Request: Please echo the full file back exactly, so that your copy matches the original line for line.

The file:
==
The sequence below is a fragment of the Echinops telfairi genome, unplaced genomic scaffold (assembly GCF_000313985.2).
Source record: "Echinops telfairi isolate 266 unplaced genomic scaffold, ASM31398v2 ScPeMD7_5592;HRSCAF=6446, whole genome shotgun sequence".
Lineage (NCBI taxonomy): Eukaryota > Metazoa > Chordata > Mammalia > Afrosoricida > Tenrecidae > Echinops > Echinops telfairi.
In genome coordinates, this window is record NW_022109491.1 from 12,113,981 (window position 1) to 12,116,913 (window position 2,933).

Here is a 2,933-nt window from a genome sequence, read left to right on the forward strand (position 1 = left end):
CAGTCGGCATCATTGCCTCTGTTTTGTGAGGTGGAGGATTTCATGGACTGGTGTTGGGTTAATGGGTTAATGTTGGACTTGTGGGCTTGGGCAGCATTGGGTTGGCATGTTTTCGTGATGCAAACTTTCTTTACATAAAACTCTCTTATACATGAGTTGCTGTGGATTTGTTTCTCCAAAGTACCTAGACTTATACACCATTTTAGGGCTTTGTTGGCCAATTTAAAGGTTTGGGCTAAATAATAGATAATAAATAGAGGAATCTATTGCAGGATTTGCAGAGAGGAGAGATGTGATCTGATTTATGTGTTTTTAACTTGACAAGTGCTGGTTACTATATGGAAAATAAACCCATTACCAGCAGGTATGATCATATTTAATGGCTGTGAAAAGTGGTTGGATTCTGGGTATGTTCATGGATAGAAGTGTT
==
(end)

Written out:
The sequence below is a fragment of the Echinops telfairi genome, unplaced genomic scaffold (assembly GCF_000313985.2).
Source record: "Echinops telfairi isolate 266 unplaced genomic scaffold, ASM31398v2 ScPeMD7_5592;HRSCAF=6446, whole genome shotgun sequence".
Lineage (NCBI taxonomy): Eukaryota > Metazoa > Chordata > Mammalia > Afrosoricida > Tenrecidae > Echinops > Echinops telfairi.
In genome coordinates, this window is record NW_022109491.1 from 12,113,981 (window position 1) to 12,116,913 (window position 2,933).

Here is a 2,933-nt window from a genome sequence, read left to right on the forward strand (position 1 = left end):
CAGTCGGCATCATTGCCTCTGTTTTGTGAGGTGGAGGATTTCATGGACTGGTGTTGGGTTAATGGGTTAATGTTGGACTTGTGGGCTTGGGCAGCATTGGGTTGGCATGTTTTCGTGATGCAAACTTTCTTTACATAAAACTCTCTTATACATGAGTTGCTGTGGATTTGTTTCTCCAAAGTACCTAGACTTATACACCATTTTAGGGCTTTGTTGGCCAATTTAAAGGTTTGGGCTAAATAATAGATAATAAATAGAGGAATCTATTGCAGGATTTGCAGAGAGGAGAGATGTGATCTGATTTATGTGTTTTTAACTTGACAAGTGCTGGTTACTATATGGAAAATAAACCCATTACCAGCAGGTATGATCATATTTAATGGCTGTGAAAAGTGGTTGGATTCTGGGTATGTTCATGGATAGAAGTGTT